Rather than letting these unsettle you, remember they’ll always be tasks relevant to the role, so you can use this opportunity to prove you’re the right candidate for the job. The following are the most common:
You’ll be well-versed in presentations after your years at university and college, so you can approach this in the same manner. When preparing, think through your presentation logically, make sure you address the task/question asked and keep the specified audience in mind. You may be given this task to prepare ahead of your interview, so ensure you ask if you will be presenting to a single interviewer or a group and if you should bring your presentation on a USB or if you will be expected to bring your own laptop.
When presenting, your aim is to present information clearly, confidently, and concisely. To make a greater impact, use a mixture of ideas and key themes with anecdotes, examples, statistics, and facts. Aim for a conversational delivery, using brief notes or bullet points. Avoid trying to memorise every word or reading from a prepared sheet. Establish eye contact with each member of the panel and speak clearly; take your time and don't rush through your delivery.
An in-tray exercise is a paper-based or electronic simulation, often asking you to prioritise or make decisions about your workload. You will be presented with a business-related scenario, accompanied by a list of related tasks including telephone calls, emails, dealing with complaints, and creating reports. Consider each task and its importance, providing reasons why you have chosen this order.
Read everything carefully before you start so that you fully understand what is required, make notes, and keep an eye on the time. Some employers will focus on the completeness of your responses, while others are interested in the speed and quality of your decision making. Your research into the company and its activities will give you an idea of what they’re looking for.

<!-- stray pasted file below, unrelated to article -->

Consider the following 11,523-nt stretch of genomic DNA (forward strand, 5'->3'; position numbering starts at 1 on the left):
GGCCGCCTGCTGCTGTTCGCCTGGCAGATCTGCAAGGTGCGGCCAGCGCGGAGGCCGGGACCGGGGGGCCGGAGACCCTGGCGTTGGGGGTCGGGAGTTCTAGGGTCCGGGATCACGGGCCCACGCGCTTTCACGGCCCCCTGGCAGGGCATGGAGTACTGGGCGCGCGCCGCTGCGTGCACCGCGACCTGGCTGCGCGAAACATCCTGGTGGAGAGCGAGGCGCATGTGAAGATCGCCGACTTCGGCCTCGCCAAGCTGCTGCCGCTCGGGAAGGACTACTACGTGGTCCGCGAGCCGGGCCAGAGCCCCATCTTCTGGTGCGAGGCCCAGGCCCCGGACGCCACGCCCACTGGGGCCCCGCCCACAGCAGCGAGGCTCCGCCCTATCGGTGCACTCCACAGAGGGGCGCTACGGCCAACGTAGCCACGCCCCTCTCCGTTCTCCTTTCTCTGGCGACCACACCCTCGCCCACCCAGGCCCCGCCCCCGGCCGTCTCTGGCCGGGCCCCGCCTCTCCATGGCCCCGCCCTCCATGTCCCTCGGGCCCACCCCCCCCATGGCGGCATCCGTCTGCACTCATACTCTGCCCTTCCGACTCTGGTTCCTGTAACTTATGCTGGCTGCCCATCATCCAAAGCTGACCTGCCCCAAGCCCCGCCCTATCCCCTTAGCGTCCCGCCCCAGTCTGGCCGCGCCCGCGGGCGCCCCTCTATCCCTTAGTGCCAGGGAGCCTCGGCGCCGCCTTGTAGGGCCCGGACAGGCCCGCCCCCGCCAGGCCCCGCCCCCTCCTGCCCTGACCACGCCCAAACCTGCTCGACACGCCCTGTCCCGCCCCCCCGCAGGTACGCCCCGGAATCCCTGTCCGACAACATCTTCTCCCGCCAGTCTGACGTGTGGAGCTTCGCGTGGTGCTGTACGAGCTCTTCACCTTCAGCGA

These tasks may test your comprehension, understanding of a subject, and/or ability to reduce complex information into concise findings. You may be asked to structure a letter, news article, or set of instructions for example. Remember that your written communication skills including simple grammar and spelling are being assessed.
These exercises always involve being given information to read, and a strict time limit. No matter how pressured you feel, ensure you leave time to check your work at the end.
Keep an open mind and remember that the interview is your opportunity to assess whether this is the right job for you too. If the tasks you’re asked to complete aren’t what you expected, don’t let it put you off during the interview, but this might be an indication the role isn’t a good fit for you. Equally, it could be a great sign that it would challenge you!
Find current vacancies on our graduate placements page.